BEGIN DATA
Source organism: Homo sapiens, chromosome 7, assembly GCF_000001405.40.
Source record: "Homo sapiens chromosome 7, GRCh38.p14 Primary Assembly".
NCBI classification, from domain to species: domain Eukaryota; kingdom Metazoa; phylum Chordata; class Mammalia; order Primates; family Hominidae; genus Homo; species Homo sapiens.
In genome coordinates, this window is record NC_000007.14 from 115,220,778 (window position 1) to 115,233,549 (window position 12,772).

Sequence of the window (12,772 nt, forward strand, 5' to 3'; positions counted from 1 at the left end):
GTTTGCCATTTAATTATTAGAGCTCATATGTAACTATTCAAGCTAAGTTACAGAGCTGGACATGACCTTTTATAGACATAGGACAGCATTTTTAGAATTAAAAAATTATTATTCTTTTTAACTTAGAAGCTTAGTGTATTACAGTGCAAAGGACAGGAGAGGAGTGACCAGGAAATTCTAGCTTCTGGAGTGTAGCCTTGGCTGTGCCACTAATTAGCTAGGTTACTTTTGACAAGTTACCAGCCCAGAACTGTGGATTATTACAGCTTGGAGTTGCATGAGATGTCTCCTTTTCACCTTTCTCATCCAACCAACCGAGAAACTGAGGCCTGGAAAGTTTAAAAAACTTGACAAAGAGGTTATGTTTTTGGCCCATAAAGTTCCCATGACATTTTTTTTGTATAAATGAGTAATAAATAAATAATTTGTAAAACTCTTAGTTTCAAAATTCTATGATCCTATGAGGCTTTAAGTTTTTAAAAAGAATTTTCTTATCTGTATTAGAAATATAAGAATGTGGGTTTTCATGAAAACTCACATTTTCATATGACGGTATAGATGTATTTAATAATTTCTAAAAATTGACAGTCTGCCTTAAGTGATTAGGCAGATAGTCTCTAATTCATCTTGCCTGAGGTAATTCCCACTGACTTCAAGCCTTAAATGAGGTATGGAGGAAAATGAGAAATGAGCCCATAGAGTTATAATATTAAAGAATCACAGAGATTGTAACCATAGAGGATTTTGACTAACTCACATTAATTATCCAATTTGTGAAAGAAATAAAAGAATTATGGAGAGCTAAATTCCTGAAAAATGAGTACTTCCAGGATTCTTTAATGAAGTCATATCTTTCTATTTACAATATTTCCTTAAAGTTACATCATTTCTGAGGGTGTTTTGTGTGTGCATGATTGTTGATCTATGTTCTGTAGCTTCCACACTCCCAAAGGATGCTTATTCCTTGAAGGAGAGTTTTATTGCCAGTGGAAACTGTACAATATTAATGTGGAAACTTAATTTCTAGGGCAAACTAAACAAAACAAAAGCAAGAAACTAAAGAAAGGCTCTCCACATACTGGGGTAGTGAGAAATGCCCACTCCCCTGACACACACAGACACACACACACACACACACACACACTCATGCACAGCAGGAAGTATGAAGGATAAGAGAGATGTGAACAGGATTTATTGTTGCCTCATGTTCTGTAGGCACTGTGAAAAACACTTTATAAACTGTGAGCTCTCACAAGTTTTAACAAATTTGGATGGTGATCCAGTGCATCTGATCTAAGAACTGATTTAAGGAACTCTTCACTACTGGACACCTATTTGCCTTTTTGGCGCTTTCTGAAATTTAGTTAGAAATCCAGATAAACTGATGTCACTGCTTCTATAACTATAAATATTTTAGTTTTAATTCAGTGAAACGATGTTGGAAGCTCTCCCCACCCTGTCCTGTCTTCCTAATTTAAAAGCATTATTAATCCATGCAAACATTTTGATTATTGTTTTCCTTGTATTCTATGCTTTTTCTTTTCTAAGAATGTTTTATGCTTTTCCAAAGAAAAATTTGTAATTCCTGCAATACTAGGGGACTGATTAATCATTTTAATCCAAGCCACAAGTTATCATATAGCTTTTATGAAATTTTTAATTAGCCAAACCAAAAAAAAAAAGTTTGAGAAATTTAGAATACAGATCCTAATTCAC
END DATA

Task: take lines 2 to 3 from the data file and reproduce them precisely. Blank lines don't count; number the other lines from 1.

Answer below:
Source record: "Homo sapiens chromosome 7, GRCh38.p14 Primary Assembly".
NCBI classification, from domain to species: domain Eukaryota; kingdom Metazoa; phylum Chordata; class Mammalia; order Primates; family Hominidae; genus Homo; species Homo sapiens.